ISSN: 2640-7876
Global Journal of Rare Diseases
Case Report       Open Access      Peer-Reviewed

Delayed splenic rupture 4 months following minor blunt abdominal trauma

Chatzipetrou Maria, Tzanakis Nickolaos, Giannopoulos George and Kornaropoulos Michail*

Department of Surgery, Asklepieio General Hospital Voula, Athens, Greece
*Corresponding author: Kornaropoulos Michail, MD, MsC, Department of Surgery, Asklepieio General Hospital Voula, Athens, Greece, Tel: +30 6944517352; E-mail: mikekornaro@gmail.com, bxeir@asklepieio.gr
Received: 26 April, 2021 | Accepted: 12 May, 2021 | Published: 13 May, 2021
Keywords: Delayed splenic rupture; Atraumatic splenic rupture; Splenic traumac

Cite this as

Maria C, Nickolaos T, George G, Michail K (2021) Delayed splenic rupture 4 months following minor blunt abdominal trauma. Glob J Rare Dis 6(1): 001-003. DOI: 10.17352/2640-7876.000029

Introduction

Splenic rupture, no matter what the cause is, is associated with significant mortality. It can present either acutely after trauma, or days to weeks later, a situation known as ‘’delayed splenic rupture (DSR)’’. On the other hand, splenic rupture without trauma history occurs mainly in a pathologically altered spleen, a rare situation called atraumatic splenic rupture (ASR). Cases of ASR of normal spleen have been reported in literature with various cause as far as trauma is concerned.

Regardless of etiology, management of splenic rupture can be divided into non-operative and operative, depending on the grade of splenic injury and the hemodynamic stability. Non-operative management (NOM) of splenic trauma has become the common treatment in hemodynamically stable patients with 90% success. Nevertheless, there should be a concern for complications from NOM, such as hematoma, splenic pseudocyst, sepsis and delayed rupture.

We herein report a rare case of delayed splenic rupture, caused by a minor blunt abdominal trauma 4 months prior presentation. After all the other causes of atraumatic splenic rupture were excluded with thorough examinations, we concluded that our case may be one of the longest reported time intervals of DSR, between splenic injury and delayed rupture.

DSR should be considered in the differential diagnosis of an acute surgical abdomen, irrespectively of time and mechanism of the inciting event.

Case study

Case presentation

A 42-year-old Greek male, cruise ship captain, presented in the emergency department complaining for left upper abdominal pain for the last 12 hours. He had no history of fever, vomiting or any bowel symptoms. He reported no recent trauma and his medical history was unremarkable. On arrival, he was fully conscious, with blood pressure 130/70 mm Hg, mildly tachycardic (110/min) and normal oxygen saturation. He could only recall that the pain started right after defecation the previous night, worsening the last two hours. On examination, his abdomen was tender on the left side, without peritoneal signs. Initial blood tests showed Hgb of 12 gm% and Hbt of 38%, otherwise within normal range.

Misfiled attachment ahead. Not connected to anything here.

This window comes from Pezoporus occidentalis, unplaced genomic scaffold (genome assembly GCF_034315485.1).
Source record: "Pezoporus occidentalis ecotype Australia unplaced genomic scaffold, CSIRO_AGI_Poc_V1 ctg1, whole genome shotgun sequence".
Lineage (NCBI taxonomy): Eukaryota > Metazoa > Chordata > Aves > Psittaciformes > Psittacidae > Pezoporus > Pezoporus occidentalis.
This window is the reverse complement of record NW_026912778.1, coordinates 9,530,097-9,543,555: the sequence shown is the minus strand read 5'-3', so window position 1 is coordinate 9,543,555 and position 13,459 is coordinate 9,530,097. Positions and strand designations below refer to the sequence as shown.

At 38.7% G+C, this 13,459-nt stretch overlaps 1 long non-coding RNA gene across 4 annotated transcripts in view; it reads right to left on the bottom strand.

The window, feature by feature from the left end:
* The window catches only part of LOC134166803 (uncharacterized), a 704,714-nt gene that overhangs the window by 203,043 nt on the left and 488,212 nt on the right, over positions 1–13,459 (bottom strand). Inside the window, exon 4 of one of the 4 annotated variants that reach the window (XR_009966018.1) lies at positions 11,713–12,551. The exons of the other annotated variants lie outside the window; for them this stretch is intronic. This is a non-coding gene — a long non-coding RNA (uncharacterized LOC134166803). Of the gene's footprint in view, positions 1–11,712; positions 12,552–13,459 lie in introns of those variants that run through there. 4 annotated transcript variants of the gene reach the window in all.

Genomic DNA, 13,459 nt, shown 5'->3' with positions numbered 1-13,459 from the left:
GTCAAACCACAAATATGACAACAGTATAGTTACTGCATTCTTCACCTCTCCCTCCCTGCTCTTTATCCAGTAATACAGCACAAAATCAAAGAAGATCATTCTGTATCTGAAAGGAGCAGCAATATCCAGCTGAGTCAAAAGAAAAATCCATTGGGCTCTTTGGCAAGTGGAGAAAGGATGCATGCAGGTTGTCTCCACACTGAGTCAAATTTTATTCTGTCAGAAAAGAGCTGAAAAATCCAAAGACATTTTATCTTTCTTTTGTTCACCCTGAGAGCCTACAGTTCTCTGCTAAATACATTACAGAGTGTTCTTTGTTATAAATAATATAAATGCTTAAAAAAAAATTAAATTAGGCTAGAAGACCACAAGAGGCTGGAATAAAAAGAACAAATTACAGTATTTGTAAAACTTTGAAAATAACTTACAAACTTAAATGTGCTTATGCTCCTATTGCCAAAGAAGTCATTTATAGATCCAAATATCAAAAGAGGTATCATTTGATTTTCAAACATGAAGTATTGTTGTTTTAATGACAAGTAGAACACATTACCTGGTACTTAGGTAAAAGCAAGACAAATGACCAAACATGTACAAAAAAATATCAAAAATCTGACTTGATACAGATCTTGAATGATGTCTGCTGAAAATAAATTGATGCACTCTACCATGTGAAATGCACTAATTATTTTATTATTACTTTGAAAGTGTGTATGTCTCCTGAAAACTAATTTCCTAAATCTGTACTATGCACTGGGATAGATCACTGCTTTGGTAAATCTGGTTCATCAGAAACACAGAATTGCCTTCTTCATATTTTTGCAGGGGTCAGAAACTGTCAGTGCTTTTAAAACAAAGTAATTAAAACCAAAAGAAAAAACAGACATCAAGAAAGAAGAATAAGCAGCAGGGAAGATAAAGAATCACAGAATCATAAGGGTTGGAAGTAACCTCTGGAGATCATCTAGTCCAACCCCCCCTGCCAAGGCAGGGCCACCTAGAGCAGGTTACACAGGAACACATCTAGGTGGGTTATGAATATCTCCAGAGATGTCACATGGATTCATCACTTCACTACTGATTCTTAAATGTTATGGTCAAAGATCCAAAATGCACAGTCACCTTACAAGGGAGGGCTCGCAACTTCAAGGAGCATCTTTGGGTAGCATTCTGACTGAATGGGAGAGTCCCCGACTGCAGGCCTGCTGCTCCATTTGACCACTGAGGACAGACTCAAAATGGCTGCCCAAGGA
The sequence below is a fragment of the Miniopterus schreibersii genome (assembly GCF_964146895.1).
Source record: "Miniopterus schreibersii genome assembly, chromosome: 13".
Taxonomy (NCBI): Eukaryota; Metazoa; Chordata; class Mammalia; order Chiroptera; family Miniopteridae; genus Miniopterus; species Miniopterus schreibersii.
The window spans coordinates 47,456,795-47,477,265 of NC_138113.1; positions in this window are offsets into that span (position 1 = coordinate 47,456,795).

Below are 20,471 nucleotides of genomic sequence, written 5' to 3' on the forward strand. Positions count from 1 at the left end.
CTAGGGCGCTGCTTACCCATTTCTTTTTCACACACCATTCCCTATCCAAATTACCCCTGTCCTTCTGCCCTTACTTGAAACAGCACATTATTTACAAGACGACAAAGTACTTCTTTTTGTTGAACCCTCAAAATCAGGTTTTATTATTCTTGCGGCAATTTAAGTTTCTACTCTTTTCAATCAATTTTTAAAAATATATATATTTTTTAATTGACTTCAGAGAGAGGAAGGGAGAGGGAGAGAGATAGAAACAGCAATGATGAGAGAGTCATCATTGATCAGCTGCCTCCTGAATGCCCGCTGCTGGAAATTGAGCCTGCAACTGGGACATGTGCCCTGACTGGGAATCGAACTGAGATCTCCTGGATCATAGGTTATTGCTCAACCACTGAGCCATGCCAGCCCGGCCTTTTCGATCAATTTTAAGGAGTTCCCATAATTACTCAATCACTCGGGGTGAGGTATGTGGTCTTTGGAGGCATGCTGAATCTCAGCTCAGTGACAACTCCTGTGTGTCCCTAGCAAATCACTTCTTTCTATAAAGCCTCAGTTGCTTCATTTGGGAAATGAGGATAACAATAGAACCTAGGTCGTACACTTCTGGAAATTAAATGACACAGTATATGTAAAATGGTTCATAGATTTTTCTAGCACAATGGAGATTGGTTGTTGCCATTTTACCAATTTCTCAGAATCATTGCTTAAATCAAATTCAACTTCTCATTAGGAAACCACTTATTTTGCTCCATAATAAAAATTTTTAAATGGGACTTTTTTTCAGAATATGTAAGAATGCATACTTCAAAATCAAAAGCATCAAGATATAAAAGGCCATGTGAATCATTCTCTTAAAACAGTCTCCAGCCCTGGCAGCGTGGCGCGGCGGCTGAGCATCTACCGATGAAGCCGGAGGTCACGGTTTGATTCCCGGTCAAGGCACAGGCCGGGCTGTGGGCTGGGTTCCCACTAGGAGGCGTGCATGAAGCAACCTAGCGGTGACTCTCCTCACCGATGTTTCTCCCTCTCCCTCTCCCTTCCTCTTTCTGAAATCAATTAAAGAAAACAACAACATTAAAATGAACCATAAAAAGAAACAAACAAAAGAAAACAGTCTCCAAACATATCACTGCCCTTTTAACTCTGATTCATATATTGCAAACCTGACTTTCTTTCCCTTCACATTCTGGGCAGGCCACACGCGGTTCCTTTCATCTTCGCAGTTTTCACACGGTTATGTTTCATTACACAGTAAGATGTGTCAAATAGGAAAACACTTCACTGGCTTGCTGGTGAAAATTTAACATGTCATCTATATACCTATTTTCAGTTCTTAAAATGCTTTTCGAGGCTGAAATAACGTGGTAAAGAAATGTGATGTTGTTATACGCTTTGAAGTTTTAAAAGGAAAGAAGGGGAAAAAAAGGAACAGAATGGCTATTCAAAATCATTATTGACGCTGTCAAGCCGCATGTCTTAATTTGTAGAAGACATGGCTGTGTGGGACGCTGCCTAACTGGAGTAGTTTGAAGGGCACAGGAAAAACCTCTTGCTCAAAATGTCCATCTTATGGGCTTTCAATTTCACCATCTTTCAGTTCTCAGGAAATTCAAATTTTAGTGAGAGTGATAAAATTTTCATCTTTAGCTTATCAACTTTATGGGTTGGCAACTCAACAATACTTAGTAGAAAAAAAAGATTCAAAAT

Investigation

Patient underwent a thorough imaging investigation. Chest X-Ray was normal, but abdominal ultrasonography (US) showed moderate free fluid around liver, spleen and pelvis. Abdominal computerized scan (CT) revealed splenic rupture with iv contrast extravasation along the superior pole (Figures 1,2).

Treatment

Laparotomy was decided because of clinical deterioration (110p/min, BP 90/50). Exploratory laparotomy revealed hemoperitoneum due to a large ruptured subcapsular hematoma in the superior splenic pole. Splenectomy was performed and no other abnormalities were noted (Figure 3).

Postoperative course

Postoperative course was uneventful and he was discharged on the postoperative day 5. Considering his occupation and exclusion of trauma, a thorough infectious disease workup was done. Nonetheless, blood cultures and serologies for viral diseases (CMV, EBV, HIV, Hep) were negative. Blood smear also showed no atypical lymphocytes or any other abnormalities.

The removed spleen measured 15x11x5 cm and weighed 360 gr. Histology described superior pole rupture with areas of congestion and hemorrhage, apparently of traumatic nature.

Prior to his discharge, patient could eventually recall a trivial abdominal injury on the ship, four months ago. He described it more as pressure of left hypochondrium bending on a hard surface rather than trauma. The pain lasted for 3 days, but he did not seek any medical advice at that time.

Discussion

Splenic rupture is associated with significant mortality. It can present either acutely after trauma, or days to weeks later, a situation known as ‘’delayed splenic rupture (DSR)’’. DSR is defined as the rupture of the spleen 48 hours after injury and was first described by Baudet in 1902. He also described an asymptomatic period between injury and rupture, known as the ‘’latent period of Baudet’’ [1].